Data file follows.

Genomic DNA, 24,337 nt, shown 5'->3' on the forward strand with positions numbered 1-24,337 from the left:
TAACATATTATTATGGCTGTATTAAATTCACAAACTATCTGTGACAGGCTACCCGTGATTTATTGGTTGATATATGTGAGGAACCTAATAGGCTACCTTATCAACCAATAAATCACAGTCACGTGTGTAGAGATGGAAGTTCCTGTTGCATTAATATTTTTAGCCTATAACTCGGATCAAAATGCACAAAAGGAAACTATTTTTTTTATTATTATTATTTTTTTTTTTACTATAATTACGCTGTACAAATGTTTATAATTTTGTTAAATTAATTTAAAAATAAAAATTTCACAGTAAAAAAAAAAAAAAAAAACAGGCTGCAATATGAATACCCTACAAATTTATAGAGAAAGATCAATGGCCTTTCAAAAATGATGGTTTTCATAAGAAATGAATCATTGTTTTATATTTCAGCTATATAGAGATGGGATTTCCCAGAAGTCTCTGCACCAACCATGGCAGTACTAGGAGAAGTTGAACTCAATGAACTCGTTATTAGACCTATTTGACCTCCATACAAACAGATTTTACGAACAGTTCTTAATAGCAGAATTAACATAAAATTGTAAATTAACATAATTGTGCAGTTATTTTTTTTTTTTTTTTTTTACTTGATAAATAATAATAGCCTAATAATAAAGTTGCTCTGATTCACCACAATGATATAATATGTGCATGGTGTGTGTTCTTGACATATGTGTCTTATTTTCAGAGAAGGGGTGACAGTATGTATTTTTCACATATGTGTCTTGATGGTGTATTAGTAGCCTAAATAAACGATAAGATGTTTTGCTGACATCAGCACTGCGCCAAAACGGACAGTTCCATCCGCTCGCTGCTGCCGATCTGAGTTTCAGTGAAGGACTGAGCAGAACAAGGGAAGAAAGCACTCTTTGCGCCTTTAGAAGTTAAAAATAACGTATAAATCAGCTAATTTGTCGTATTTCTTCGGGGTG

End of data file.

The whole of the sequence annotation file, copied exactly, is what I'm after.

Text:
Genomic DNA, 24,337 nt, shown 5'->3' on the forward strand with positions numbered 1-24,337 from the left:
TAACATATTATTATGGCTGTATTAAATTCACAAACTATCTGTGACAGGCTACCCGTGATTTATTGGTTGATATATGTGAGGAACCTAATAGGCTACCTTATCAACCAATAAATCACAGTCACGTGTGTAGAGATGGAAGTTCCTGTTGCATTAATATTTTTAGCCTATAACTCGGATCAAAATGCACAAAAGGAAACTATTTTTTTTATTATTATTATTTTTTTTTTTACTATAATTACGCTGTACAAATGTTTATAATTTTGTTAAATTAATTTAAAAATAAAAATTTCACAGTAAAAAAAAAAAAAAAAAACAGGCTGCAATATGAATACCCTACAAATTTATAGAGAAAGATCAATGGCCTTTCAAAAATGATGGTTTTCATAAGAAATGAATCATTGTTTTATATTTCAGCTATATAGAGATGGGATTTCCCAGAAGTCTCTGCACCAACCATGGCAGTACTAGGAGAAGTTGAACTCAATGAACTCGTTATTAGACCTATTTGACCTCCATACAAACAGATTTTACGAACAGTTCTTAATAGCAGAATTAACATAAAATTGTAAATTAACATAATTGTGCAGTTATTTTTTTTTTTTTTTTTTTACTTGATAAATAATAATAGCCTAATAATAAAGTTGCTCTGATTCACCACAATGATATAATATGTGCATGGTGTGTGTTCTTGACATATGTGTCTTATTTTCAGAGAAGGGGTGACAGTATGTATTTTTCACATATGTGTCTTGATGGTGTATTAGTAGCCTAAATAAACGATAAGATGTTTTGCTGACATCAGCACTGCGCCAAAACGGACAGTTCCATCCGCTCGCTGCTGCCGATCTGAGTTTCAGTGAAGGACTGAGCAGAACAAGGGAAGAAAGCACTCTTTGCGCCTTTAGAAGTTAAAAATAACGTATAAATCAGCTAATTTGTCGTATTTCTTCGGGGTG